Perspectives Online

Wave of the Future? A Cooperative Extension workshop explores organic grain and oilseed production. By Suzanne Stanard.


Extension assistant Molly Hamilton (top) coordinated the workshop, which included tours of organic crops (middle) and a soybean variety trial (bottom).
Photos by Daniel Kim

Under the blazing July sun - with not a cloud in sight - nearly 50 farmers, Extension specialists, seed producers and others with ties to agriculture gathered in the fields of the Center for Environmental Farming Systems in Goldsboro to learn about organic farming.

The North Carolina Organic Grain Project, created by N.C. State University in 2004 with a grant from the Z. Smith Reynolds Foundation, hosted a workshop on July 21 to equip farmers with the skills and agronomic support they need to produce organic grain and oilseed crops.

Molly Hamilton, project coordinator and Extension assistant, designed the workshop to inspire farmers to explore and adopt organic crop rotations. According to Hamilton, demand for organic grains for livestock feed and food-grade milling is on the rise, but most North Carolina farmers lack adequate information on organic grain and oilseed production, marketing and certification.

"We want to help farmers meet this demand, but first the education and infrastructure must be in place to enable them to do so," Hamilton said.

Sponsored by the North Carolina Cooperative Extension Service, the workshop featured tours of organic and transitional crops such as corn and hay, cover crops and alternative grain crops, and a soybean variety trial. After serving box lunches and cold drinks, the research farm's staff led demonstrations of mechanical weed equipment, describing the pros and cons of each device.

Beth McArthur, who just inherited a 50-acre farm in Laurinburg, came to the workshop to learn more about growing cover crops. Her wheat will be certified organic next year, but she's struggling to find cover crops that work well.

"I'm not a farmer, so I have to depend on neighbor farmers to do most of the work for me," McArthur says. "It's difficult for me - without a background in farming - to give them direction, so I rely on the help of the Cooperative Extension Service."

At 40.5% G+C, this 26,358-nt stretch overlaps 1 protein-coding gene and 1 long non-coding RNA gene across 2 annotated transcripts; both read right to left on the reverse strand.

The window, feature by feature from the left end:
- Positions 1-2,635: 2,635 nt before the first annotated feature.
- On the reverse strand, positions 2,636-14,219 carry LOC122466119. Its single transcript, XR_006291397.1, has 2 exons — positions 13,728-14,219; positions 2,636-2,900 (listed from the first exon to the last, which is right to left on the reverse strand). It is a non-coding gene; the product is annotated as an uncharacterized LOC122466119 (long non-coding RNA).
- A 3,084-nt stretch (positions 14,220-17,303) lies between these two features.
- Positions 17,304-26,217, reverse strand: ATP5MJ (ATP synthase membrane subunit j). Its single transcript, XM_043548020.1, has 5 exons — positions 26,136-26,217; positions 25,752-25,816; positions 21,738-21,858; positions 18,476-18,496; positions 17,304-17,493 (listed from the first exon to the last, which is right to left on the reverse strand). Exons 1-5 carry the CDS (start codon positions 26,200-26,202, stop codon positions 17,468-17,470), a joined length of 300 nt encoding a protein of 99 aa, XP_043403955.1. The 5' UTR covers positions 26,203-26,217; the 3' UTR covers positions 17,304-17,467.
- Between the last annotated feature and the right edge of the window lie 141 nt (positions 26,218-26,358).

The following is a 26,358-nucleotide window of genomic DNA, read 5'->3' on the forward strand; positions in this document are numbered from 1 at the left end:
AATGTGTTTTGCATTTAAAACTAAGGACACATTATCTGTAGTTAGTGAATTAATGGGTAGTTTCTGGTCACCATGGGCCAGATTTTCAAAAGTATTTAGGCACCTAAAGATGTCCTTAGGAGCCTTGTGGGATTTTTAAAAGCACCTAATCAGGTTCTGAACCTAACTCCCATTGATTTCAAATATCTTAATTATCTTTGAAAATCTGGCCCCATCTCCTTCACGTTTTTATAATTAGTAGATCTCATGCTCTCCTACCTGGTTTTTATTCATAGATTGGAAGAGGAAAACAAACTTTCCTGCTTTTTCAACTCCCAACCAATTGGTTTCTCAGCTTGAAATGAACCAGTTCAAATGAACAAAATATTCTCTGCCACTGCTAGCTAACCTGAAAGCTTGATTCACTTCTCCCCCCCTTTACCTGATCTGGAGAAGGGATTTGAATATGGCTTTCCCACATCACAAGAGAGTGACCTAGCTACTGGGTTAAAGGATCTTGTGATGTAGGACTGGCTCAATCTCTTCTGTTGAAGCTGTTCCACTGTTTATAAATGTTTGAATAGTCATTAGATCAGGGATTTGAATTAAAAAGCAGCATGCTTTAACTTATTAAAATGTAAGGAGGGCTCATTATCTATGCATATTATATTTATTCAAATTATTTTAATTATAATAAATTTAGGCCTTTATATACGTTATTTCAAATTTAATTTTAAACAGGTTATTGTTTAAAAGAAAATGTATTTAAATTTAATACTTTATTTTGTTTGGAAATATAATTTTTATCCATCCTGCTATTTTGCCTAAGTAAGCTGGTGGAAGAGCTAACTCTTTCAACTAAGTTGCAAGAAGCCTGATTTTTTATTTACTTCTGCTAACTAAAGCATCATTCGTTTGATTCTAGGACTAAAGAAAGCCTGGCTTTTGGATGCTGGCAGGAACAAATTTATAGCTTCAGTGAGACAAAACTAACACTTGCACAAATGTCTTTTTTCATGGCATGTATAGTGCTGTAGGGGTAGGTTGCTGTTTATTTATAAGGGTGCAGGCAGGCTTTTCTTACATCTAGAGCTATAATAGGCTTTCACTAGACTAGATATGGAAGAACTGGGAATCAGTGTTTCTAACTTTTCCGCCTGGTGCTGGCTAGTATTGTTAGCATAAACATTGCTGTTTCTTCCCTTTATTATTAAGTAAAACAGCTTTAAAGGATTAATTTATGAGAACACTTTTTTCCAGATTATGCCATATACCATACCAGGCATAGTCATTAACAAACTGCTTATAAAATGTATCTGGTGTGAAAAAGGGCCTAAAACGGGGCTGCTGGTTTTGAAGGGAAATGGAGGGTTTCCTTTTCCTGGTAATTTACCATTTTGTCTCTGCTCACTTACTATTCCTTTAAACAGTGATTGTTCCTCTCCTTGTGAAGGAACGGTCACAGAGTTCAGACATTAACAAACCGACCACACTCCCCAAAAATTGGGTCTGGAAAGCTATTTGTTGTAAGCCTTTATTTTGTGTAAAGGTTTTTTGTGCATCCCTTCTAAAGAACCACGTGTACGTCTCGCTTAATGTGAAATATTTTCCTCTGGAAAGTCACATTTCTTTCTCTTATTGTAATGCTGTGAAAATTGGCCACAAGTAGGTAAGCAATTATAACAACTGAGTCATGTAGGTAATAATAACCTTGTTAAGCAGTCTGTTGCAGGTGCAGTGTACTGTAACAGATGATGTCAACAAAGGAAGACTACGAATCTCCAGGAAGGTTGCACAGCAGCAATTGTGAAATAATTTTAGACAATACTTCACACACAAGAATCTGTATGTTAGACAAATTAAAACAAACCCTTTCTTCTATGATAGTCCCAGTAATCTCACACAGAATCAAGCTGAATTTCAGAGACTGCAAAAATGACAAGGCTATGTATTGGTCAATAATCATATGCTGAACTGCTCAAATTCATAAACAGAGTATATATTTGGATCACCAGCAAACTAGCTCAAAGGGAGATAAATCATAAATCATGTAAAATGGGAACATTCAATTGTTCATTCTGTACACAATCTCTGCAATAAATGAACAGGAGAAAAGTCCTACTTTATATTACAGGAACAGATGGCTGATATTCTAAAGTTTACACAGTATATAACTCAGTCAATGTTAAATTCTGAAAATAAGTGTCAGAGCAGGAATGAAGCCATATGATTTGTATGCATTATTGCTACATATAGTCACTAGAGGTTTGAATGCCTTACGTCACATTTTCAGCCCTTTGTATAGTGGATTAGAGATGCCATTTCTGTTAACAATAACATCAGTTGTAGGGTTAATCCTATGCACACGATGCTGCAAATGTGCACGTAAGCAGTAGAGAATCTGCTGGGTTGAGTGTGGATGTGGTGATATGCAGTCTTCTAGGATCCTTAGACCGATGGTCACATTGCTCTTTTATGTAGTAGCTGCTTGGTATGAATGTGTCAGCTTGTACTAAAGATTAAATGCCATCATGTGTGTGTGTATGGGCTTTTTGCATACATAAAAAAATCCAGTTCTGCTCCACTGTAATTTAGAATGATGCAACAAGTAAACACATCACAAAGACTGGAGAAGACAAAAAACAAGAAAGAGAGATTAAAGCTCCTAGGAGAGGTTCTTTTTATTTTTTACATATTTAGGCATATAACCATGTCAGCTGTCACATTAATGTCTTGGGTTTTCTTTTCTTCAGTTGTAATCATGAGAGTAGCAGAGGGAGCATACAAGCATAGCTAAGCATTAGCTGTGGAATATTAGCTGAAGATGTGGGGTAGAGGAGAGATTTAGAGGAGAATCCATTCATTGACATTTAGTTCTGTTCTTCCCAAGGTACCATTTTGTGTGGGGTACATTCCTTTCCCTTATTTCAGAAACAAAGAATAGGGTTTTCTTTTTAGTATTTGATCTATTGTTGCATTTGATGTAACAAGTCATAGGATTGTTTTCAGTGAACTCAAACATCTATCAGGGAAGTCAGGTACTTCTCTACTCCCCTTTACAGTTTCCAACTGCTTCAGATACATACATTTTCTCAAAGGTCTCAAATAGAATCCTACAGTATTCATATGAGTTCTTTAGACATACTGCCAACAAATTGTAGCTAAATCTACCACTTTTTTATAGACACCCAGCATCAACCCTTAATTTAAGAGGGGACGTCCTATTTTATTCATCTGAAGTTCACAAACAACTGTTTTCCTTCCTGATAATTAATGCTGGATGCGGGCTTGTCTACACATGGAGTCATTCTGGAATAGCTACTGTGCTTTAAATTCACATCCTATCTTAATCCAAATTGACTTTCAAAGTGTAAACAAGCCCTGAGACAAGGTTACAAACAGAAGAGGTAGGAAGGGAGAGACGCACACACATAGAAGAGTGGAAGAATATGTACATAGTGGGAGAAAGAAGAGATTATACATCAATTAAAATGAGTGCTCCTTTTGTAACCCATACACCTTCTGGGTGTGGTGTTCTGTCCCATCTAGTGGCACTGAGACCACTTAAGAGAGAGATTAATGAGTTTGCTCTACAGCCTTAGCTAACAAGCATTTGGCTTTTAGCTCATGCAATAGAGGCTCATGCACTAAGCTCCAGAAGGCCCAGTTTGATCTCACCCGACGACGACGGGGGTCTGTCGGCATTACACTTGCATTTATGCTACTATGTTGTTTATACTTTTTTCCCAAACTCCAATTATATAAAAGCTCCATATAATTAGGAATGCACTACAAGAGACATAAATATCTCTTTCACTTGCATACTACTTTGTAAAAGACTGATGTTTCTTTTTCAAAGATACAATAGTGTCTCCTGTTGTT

A higher-than-expected number of participants came to learn about growing oilseed crops and organic grain.
Photo by Daniel Kim
For Roseboro dairy farmer Yogi Naida, the story is similar. Her goal is organic cheese production, but she finds it difficult to obtain reasonably priced organic livestock feed, so she's considering growing her own. "I just bought a 242-acre piece of land, and I'd like to use it for organic grain or seed production," she said. "I came today to learn more about how to grow these crops."

Workshop attendance was higher than Hamilton expected, and the crowd included farmers, landowners, extension agents and specialists, organic grain buyers, N.C. State faculty and students, employees from the Caswell Research Station and folks from Soil and Water Conservation districts. Air-conditioned bus rides between tours and coolers of ice-cold water provided welcome relief from the scorching July heat.

Charles Bass Jr., agriculture cost-share specialist for the Franklin County Soil and Water Conservation District and also a 1981 graduate of the College's Agricultural Institute, came to the workshop to gather information for tobacco farmers in his county who are considering growing different crops as a result of the buyout.

He believes organic farming is catching on in North Carolina. "I'm interested in taking information back to the farmers on alternative cover crops for winter time," he said. "We want to make sure there is something green and growing on our land at all times."

After the outdoor segment of the workshop, the crowd moved inside for a talk on organic grain budgets by Dr. Gary Bullen of the College's Department of Agricultural and Resource Economics. Bullen outlined a sample budget for organic grain farming and invited feedback from farmers on their experiences and budget concerns.

The day concluded with a networking session among farmers, extension specialists and organic grain buyers.

"I hope people took from this workshop ideas of how to improve the sustainability of their farms - or to provide information to farmers they work with," Hamilton said. "I also hope that participants were inspired to consider organic production on their own farms."

The North Carolina Organic Grain Project plans to offer similar workshops throughout the year, covering topics such as pest management, grain quality for food-grade and organic grain marketing. Tours of organic grain and oilseed farms are slated for early fall.

Valid XHTML 1.0 Strict Valid CSS!